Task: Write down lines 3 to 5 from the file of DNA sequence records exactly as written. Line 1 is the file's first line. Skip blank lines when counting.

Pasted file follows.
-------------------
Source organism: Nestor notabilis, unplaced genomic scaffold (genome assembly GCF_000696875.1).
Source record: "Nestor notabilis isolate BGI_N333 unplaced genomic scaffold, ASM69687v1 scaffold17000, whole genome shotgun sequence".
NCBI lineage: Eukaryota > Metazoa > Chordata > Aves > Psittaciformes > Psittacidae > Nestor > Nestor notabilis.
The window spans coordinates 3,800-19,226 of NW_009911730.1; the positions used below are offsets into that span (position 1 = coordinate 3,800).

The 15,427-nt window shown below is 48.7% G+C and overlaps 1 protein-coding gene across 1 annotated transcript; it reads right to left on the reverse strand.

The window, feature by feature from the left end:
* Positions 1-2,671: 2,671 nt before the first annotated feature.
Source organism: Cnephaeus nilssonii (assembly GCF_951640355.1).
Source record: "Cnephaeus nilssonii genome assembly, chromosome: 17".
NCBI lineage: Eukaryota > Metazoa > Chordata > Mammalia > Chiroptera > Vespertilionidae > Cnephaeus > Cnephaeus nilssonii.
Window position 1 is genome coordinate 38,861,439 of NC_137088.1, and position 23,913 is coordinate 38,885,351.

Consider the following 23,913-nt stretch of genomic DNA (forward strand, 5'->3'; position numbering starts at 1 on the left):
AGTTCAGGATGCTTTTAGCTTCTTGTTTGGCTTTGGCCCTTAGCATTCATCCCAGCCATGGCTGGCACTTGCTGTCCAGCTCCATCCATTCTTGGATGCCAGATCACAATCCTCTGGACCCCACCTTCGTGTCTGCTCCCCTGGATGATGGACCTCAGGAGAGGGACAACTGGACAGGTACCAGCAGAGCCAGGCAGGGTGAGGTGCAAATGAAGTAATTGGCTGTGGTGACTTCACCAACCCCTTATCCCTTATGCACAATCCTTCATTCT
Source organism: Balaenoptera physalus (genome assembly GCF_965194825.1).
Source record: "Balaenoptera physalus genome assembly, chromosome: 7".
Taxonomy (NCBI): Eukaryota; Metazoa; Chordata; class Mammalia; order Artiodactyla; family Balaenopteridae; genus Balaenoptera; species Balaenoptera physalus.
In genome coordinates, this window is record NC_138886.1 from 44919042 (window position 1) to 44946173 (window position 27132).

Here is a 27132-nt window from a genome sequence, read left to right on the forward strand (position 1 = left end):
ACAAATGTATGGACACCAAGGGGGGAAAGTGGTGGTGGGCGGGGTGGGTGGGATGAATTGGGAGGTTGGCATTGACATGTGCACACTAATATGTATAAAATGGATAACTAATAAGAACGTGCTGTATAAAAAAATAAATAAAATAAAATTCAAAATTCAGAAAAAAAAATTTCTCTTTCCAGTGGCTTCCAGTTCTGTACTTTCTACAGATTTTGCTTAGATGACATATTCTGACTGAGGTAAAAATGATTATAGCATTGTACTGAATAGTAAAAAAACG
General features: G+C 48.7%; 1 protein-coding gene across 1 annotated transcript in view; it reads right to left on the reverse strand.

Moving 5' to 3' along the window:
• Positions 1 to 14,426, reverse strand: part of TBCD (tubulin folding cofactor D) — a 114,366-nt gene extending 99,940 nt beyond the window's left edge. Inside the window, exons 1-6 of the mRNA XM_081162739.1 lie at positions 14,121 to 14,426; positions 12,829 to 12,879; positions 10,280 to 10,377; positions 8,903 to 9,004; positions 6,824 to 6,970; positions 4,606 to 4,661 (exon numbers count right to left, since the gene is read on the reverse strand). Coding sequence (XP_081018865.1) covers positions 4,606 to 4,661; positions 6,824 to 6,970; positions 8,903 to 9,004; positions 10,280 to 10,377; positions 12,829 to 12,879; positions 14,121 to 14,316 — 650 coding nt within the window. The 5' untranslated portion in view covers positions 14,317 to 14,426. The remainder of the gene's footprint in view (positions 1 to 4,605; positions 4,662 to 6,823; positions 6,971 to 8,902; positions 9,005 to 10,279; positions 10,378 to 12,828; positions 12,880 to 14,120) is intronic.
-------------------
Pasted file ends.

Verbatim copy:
NCBI lineage: Eukaryota > Metazoa > Chordata > Aves > Psittaciformes > Psittacidae > Nestor > Nestor notabilis.
The window spans coordinates 3,800-19,226 of NW_009911730.1; the positions used below are offsets into that span (position 1 = coordinate 3,800).

The 15,427-nt window shown below is 48.7% G+C and overlaps 1 protein-coding gene across 1 annotated transcript; it reads right to left on the reverse strand.